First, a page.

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Time to Kiln : Thirty Years Ago, Mary Sharp Became Intrigued by Enameling. Today, It Is an Obsession.

August 10, 1986|BEVIS HILLIER

In a bow-and-arrow factory built in 1921, not far from Los Angeles International Airport, Mary Sharp makes exquisite works of enamel on copper and also holds classes in her art three times a week. The room she works in is 150 feet long; in it, archers would test the bows and arrows on targets. Eleanor Roosevelt's archery equipment was made here. Extras from "Ben Hur" came to the otherwise not-too-grandiose house to be instructed in bowmanship. Later, the room became a workshop for manufacturing hand-stitched sails for yachts.

Sharp's mother, Wanda Sweet, who will be 100 in February, sits in on the classes. Her hearing is not too good, but she is keenly interested in what comes out of the enameling kiln.

Sharp first became fascinated by enameling 30 years ago when she saw four examples at a festival held by a Los Angeles Methodist church. "I had gone through several other phases of art--watercolors, oils, pottery and so on--but they weren't enough for me," she says. "When I hit enameling, that was it."

She scoured Los Angeles for someone who could teach her the art. She found a few high school evening classes, but "nothing that was truly professional." Then she attended a month-long New York City seminar given by Charles Jeffrey, a leading enamelist who had written a book on the subject, and a University of Tennessee seminar directed by Kenneth Bates, another enamelist author. Her education was completed in Heidelberg, Germany, under Kathy Rothenberg, an expert in soldering.

Sharp paints with enamels on copper (the Limoges technique, named after the medieval French center of enamel work) and practices the cloisonne method (cells, or cloisonnes, are formed by sticking silver wire to a copper base and then are filled with enamel). But perhaps her most distinguished work is in champleve. The design is painted onto the copper in a resist, usually asphaltum. Then the piece is dunked in nitric acid until the non-resist parts are deeply bitten into. The asphaltum is washed off and the craters filled with enamel. "Then the hard work begins," Sharp says. "You have to grind down the surface with a Carborundum stone under water until the enamel is flush with your metal bite, and you have the choice of leaving a matte finish or restoring the sheen in your kiln."

Today, Sharp is recognized as one of America's foremost enamelists. Her work ranges from a pyx (a small box with a roof-like lid, based on a medieval reliquary), decorated with panels of biblical scenes, to wall panels, ashtrays and light-switch covers for hotels, to earrings and other enameled jewelry. She has also done some delicate restoration work on nameplates and radiator emblems of old cars--for street rodders and, in 1973, for the Bill Harrah Automobile Collection in Reno. Sharp is represented in Los Angeles by Hudson-Rissman, a decorative-accessories company located at 8430 Melrose Ave.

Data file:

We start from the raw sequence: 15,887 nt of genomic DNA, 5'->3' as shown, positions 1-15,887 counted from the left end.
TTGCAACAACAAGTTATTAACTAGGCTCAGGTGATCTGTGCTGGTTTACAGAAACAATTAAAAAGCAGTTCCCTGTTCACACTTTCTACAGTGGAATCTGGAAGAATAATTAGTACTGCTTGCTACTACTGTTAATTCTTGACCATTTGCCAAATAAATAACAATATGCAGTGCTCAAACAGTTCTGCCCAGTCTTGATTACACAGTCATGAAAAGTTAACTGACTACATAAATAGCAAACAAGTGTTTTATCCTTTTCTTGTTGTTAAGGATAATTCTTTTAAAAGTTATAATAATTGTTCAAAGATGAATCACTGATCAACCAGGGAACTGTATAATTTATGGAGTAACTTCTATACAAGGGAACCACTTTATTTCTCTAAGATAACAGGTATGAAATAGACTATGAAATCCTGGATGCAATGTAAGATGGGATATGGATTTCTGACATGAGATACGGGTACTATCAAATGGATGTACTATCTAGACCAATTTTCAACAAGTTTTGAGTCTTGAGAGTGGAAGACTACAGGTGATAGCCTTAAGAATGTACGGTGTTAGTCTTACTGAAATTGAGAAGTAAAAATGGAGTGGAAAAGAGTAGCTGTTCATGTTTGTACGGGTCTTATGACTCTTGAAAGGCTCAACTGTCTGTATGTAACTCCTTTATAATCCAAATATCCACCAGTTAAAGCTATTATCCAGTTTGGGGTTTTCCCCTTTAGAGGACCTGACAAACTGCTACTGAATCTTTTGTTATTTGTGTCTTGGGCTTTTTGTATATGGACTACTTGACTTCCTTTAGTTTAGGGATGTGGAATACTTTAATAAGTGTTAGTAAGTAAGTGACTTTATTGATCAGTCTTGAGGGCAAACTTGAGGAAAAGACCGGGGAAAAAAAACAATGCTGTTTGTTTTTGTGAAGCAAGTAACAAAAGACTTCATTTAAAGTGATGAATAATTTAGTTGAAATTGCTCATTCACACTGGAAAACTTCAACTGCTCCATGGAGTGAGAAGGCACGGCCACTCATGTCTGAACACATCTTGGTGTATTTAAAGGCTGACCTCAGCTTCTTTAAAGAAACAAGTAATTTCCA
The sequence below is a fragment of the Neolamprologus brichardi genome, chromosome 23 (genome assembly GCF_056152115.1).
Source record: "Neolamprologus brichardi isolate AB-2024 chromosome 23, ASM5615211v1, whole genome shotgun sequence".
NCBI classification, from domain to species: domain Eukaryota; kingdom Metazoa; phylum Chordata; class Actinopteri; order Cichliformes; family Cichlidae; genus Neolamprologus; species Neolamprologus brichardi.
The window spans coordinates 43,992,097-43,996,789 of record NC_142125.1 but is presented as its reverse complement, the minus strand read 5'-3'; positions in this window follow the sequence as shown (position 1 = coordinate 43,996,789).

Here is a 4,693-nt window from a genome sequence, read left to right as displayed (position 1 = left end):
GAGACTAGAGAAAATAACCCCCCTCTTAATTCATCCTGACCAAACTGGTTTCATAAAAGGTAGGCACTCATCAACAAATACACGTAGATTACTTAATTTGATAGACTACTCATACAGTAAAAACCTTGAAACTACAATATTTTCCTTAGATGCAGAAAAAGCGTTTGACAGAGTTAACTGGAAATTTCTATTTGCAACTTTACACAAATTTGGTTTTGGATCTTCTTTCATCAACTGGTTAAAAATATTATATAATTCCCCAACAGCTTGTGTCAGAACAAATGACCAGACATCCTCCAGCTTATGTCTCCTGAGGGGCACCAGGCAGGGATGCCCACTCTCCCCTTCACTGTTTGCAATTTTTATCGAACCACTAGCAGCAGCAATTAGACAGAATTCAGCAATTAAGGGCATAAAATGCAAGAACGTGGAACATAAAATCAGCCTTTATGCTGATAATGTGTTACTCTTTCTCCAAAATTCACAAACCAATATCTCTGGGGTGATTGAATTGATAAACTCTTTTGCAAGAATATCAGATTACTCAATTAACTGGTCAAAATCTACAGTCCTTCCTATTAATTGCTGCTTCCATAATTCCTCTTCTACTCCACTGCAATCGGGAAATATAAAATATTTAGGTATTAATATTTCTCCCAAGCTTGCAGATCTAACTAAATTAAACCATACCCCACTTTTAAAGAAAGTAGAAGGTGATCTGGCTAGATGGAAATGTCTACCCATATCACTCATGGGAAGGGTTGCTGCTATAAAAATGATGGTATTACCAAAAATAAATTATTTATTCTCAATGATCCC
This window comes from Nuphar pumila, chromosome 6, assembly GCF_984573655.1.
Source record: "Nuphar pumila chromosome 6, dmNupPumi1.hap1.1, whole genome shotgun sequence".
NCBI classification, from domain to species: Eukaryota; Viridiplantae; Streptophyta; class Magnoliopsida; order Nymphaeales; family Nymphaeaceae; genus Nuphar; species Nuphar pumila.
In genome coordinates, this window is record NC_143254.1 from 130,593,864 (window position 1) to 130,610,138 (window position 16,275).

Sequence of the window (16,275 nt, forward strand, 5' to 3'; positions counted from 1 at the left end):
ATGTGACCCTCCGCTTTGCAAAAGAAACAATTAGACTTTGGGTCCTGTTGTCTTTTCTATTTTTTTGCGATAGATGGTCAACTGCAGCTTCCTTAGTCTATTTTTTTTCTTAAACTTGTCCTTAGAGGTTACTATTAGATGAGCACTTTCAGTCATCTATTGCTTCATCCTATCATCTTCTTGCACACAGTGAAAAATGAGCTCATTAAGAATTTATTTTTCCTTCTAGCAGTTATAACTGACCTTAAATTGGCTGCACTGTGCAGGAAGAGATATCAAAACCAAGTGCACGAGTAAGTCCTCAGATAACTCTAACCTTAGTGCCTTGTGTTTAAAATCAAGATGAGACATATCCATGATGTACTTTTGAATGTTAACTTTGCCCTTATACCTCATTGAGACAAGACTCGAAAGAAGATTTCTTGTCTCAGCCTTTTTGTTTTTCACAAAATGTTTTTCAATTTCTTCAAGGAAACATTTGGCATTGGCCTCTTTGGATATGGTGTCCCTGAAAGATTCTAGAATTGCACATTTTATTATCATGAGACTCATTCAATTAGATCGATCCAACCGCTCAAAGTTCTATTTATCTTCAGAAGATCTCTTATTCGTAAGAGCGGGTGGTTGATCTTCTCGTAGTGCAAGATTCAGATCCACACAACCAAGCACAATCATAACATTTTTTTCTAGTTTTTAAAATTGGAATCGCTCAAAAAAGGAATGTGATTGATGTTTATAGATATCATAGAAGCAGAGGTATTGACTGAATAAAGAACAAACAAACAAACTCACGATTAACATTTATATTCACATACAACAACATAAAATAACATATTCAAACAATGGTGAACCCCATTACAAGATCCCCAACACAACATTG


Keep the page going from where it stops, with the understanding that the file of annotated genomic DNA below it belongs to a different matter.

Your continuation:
Ten years after her stringent, self-imposed apprenticeship was over, Sharp started her class in her current location. She rarely teaches more than eight people at a time. Most of them are women, though one star pupil is male--Gim Fong, who now makes plique-a-jour enamels (transparent enamel framed by wire) and also holds classes. Sharp moves from pupil to pupil, giving help where and when it is needed. Barbara Saxon, who has been studying with her for five years, says: "When I first came here--my first lesson--Mary just took charge. I didn't know anything. She said: 'You're going to need this and this and this,' and she put the things down in front of me and gave me a pad and I had to write everything down that she told me I would need." The things she needed included sifters for refining the colored-glass powders used in enameling. Saxon has a large sifter made out of a tuna can with gauze from a carburetor filter stretched across one end; she has smaller sifters, like elegant silver tobacco pipes, which are made by Johnny Kolesar, who supplies the atelier with virgin copper.

On her first day, to her surprise, Saxon finished a coaster and two plates. "Mary helped me a lot," she recalls. "I'd put the enamel on and she'd say, 'Well, that's goo-o-d,' but then she'd tap all the enamel off and do it herself, because it was too uneven. For a long time, she also fired the pieces for me, but eventually she said, 'If you're going to have your own studio and your own kiln, you're going to have to learn how to fire.' " Saxon now has four kilns in her home. She will soon be moving to Big Sur and hopes to make her living by enamel work. She will be able to attend the class only once a month, instead of weekly, as she--in the company of her dog, Drifter--does now. Saxon showed me a fine, nearly finished cloisonne enamel bowl decorated with a dolphin swimming underwater through seaweed. "I sold one to a friend for $35; but it costs me $35 to make it. In the future I shall ask $100."

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